Monday 22 July 2019

'That interview saved my life' - listener credits Ryan Tubridy's 2FM interview with John Connell with preventing his suicide

Ryan Tubridyreceived an email from a listener who said his show had prevented him from taking his own life
Ryan Tubridyreceived an email from a listener who said his show had prevented him from taking his own life
Aoife Kelly

Aoife Kelly

A listener to Ryan Tubridy's 2FM radio show has credited the broadcaster's interview with John Connell about depression with saving his life.

Tubridy interviewed the author on Tuesday morning about his battles with depression as a young man.

The listener today emailed the show to thank Tubridy for the interview which prevented him from taking his own life as he had intended that morning.

Tubridy read out the email on air.

It said, "The other morning I packed myself into my car and to the whole world it would have seemed like I was heading out to work, although on this occasion my pockets were loaded iwth painkillers and antidepressants.

“You see, on this occasion I was on a mission of self-destruction borne out of the pain of living and yet quite by chance the radio was tuned to Tubridy and on comes John Connell, on a radio station renowned for pop music and, dare I say it, nonsense at times, but that interview saved my life."

The listener went on to reveal that he had been a victim of abuse at the age of nine, which led to more issues later in life.

"As a young boy of nine I suffered abuse, something I hide from the world, something I couldn’t face, something that gave me so much guilt, something that changed my world forever," he said.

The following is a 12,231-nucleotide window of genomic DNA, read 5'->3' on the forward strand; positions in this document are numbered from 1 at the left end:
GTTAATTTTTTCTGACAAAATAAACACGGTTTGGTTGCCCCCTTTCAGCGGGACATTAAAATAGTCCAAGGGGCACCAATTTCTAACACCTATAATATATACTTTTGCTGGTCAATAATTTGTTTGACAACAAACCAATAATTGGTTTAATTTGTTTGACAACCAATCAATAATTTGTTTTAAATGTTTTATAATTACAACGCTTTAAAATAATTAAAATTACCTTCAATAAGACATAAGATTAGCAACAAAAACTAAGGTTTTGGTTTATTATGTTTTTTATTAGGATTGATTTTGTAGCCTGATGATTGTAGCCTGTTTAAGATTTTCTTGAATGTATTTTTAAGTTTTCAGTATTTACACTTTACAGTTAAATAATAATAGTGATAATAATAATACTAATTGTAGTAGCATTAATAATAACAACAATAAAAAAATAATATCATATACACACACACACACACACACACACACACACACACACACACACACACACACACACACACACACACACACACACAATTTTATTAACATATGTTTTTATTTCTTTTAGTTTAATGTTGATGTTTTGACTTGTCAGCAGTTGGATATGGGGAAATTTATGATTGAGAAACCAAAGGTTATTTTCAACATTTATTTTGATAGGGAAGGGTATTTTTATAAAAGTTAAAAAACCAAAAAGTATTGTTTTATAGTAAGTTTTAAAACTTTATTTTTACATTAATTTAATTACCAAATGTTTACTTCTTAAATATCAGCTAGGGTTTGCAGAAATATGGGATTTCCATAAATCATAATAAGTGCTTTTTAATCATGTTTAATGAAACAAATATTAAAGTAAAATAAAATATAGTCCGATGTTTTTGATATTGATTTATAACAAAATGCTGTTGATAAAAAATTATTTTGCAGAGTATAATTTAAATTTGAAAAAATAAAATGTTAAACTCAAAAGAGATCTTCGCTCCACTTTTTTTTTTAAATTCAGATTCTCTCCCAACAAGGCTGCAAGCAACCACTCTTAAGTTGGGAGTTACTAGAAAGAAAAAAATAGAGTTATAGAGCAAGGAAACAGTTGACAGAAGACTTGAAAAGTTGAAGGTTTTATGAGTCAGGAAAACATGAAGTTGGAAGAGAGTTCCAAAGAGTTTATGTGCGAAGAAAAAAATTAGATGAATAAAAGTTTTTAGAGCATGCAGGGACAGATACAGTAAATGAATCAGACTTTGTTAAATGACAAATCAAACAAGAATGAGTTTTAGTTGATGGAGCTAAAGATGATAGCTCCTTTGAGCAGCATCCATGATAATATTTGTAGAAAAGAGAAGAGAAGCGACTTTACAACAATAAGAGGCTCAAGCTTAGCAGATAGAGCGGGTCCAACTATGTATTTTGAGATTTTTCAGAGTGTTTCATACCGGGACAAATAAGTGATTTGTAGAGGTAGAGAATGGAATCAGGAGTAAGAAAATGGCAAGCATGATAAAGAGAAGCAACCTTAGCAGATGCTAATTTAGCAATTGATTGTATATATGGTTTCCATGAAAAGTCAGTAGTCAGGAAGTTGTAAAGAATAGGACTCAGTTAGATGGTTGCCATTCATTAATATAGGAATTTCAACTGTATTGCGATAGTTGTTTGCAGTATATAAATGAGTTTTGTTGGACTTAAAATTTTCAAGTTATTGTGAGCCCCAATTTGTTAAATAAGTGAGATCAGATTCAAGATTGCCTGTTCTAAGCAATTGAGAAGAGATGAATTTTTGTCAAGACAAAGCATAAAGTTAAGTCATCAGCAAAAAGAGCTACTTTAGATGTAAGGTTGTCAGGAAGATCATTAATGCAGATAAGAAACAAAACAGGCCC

"Later in life my guilt manifested itself in addiction – alcoholism and compulsive gambling.  Addiction always needs that pat on the back to say, ‘Well done son, you’re great’ but always that deep, dark self-loathing.

“Nine years ago I entered a treatment centre for the gambling and alcohol addictions and one day at a time I’m still clean and sober but that’s only half the battle. 

"That dreadful black dog creeps and crawls its way into my world.  The blackness it brings is so horrendous, a scratch you can’t itch, a pain invisible to all but me, a living hell.  The desire to self-destruct far outweighs the need to keep going."

The man described himself as "fifty-something year old" who sometimes "feels like that nine year old boy, afraid and alone at sea, running as fast as he can and not moving an inch".

However, he said he gained some insight from the interview with John Connell.

“And yet the other morning I got hope, hope to face that fear, to realise that help is out there just like the help I got to face addiction," he said.

"I just need to find the courage to ask for it, to not hide behind a smile, the one that blocks out people, the ones that truly care."

He said he had attempted suicide by various means four times in the past four years but "something has always saved me".

He said, "Today I’m looking at the world with just a tad of hope."

He said he was going re-engage with a counselllor and added, "As John said, there is a future.  The most dangerous place I can go to is into my own head alone.

"I need to use the services available and count the blessings I have and in no uncertain terms ask the good Lord to help me."

Tubridy responded to the email by simply saying, 'Well I don't need to say anything about that".

Anyone affected by depression or issues in this article can contact the Samaritans for free in the Republic of Ireland on 116 123 or Northern Ireland on 08457 90 90 90.

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